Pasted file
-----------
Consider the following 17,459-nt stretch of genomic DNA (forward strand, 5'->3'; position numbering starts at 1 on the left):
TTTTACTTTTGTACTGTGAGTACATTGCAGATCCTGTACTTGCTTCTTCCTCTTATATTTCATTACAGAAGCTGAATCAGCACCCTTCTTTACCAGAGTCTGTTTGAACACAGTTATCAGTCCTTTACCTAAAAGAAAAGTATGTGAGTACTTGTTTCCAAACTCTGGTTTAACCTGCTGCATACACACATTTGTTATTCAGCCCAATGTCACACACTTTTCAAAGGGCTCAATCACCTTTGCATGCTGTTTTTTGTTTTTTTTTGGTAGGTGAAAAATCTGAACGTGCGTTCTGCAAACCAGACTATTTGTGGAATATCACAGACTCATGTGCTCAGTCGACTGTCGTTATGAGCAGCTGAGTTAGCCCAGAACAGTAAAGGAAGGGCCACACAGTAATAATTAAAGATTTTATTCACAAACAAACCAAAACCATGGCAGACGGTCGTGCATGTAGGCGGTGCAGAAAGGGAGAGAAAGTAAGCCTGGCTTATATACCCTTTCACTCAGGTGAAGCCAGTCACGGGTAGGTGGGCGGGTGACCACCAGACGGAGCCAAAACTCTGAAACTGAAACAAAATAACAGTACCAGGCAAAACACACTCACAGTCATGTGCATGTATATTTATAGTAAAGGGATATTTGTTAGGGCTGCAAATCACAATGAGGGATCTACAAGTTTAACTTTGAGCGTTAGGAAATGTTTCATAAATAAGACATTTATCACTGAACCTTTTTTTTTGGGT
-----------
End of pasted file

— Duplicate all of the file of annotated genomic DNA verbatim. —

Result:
Consider the following 17,459-nt stretch of genomic DNA (forward strand, 5'->3'; position numbering starts at 1 on the left):
TTTTACTTTTGTACTGTGAGTACATTGCAGATCCTGTACTTGCTTCTTCCTCTTATATTTCATTACAGAAGCTGAATCAGCACCCTTCTTTACCAGAGTCTGTTTGAACACAGTTATCAGTCCTTTACCTAAAAGAAAAGTATGTGAGTACTTGTTTCCAAACTCTGGTTTAACCTGCTGCATACACACATTTGTTATTCAGCCCAATGTCACACACTTTTCAAAGGGCTCAATCACCTTTGCATGCTGTTTTTTGTTTTTTTTTGGTAGGTGAAAAATCTGAACGTGCGTTCTGCAAACCAGACTATTTGTGGAATATCACAGACTCATGTGCTCAGTCGACTGTCGTTATGAGCAGCTGAGTTAGCCCAGAACAGTAAAGGAAGGGCCACACAGTAATAATTAAAGATTTTATTCACAAACAAACCAAAACCATGGCAGACGGTCGTGCATGTAGGCGGTGCAGAAAGGGAGAGAAAGTAAGCCTGGCTTATATACCCTTTCACTCAGGTGAAGCCAGTCACGGGTAGGTGGGCGGGTGACCACCAGACGGAGCCAAAACTCTGAAACTGAAACAAAATAACAGTACCAGGCAAAACACACTCACAGTCATGTGCATGTATATTTATAGTAAAGGGATATTTGTTAGGGCTGCAAATCACAATGAGGGATCTACAAGTTTAACTTTGAGCGTTAGGAAATGTTTCATAAATAAGACATTTATCACTGAACCTTTTTTTTTGGGT